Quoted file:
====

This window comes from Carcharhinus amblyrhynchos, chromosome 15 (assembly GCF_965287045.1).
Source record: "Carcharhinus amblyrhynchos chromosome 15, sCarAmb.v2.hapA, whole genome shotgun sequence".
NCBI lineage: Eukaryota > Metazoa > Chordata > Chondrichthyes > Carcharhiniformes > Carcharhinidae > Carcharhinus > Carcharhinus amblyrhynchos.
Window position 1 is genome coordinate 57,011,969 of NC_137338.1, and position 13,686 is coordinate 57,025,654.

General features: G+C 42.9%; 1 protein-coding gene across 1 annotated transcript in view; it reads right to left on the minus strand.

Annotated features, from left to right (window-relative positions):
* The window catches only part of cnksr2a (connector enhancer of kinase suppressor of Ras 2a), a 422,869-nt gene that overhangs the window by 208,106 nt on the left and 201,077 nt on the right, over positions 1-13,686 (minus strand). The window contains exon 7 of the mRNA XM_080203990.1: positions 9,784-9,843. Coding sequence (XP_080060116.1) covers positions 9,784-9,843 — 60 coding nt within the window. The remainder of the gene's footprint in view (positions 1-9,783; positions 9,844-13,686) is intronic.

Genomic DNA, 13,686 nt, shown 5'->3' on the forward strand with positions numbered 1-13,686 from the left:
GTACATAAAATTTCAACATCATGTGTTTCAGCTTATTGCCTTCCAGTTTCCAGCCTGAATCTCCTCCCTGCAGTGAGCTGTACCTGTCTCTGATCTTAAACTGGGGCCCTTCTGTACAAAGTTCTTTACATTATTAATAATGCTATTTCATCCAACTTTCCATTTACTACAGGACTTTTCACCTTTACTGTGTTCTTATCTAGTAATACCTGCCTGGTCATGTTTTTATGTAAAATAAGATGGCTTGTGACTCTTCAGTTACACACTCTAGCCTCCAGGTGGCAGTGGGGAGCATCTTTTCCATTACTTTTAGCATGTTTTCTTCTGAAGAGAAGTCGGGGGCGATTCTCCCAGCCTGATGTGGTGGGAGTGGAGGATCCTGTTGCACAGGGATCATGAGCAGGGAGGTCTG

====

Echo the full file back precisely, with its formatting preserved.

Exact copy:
This window comes from Carcharhinus amblyrhynchos, chromosome 15 (assembly GCF_965287045.1).
Source record: "Carcharhinus amblyrhynchos chromosome 15, sCarAmb.v2.hapA, whole genome shotgun sequence".
NCBI lineage: Eukaryota > Metazoa > Chordata > Chondrichthyes > Carcharhiniformes > Carcharhinidae > Carcharhinus > Carcharhinus amblyrhynchos.
Window position 1 is genome coordinate 57,011,969 of NC_137338.1, and position 13,686 is coordinate 57,025,654.

General features: G+C 42.9%; 1 protein-coding gene across 1 annotated transcript in view; it reads right to left on the minus strand.

Annotated features, from left to right (window-relative positions):
* The window catches only part of cnksr2a (connector enhancer of kinase suppressor of Ras 2a), a 422,869-nt gene that overhangs the window by 208,106 nt on the left and 201,077 nt on the right, over positions 1-13,686 (minus strand). The window contains exon 7 of the mRNA XM_080203990.1: positions 9,784-9,843. Coding sequence (XP_080060116.1) covers positions 9,784-9,843 — 60 coding nt within the window. The remainder of the gene's footprint in view (positions 1-9,783; positions 9,844-13,686) is intronic.

Genomic DNA, 13,686 nt, shown 5'->3' on the forward strand with positions numbered 1-13,686 from the left:
GTACATAAAATTTCAACATCATGTGTTTCAGCTTATTGCCTTCCAGTTTCCAGCCTGAATCTCCTCCCTGCAGTGAGCTGTACCTGTCTCTGATCTTAAACTGGGGCCCTTCTGTACAAAGTTCTTTACATTATTAATAATGCTATTTCATCCAACTTTCCATTTACTACAGGACTTTTCACCTTTACTGTGTTCTTATCTAGTAATACCTGCCTGGTCATGTTTTTATGTAAAATAAGATGGCTTGTGACTCTTCAGTTACACACTCTAGCCTCCAGGTGGCAGTGGGGAGCATCTTTTCCATTACTTTTAGCATGTTTTCTTCTGAAGAGAAGTCGGGGGCGATTCTCCCAGCCTGATGTGGTGGGAGTGGAGGATCCTGTTGCACAGGGATCATGAGCAGGGAGGTCTG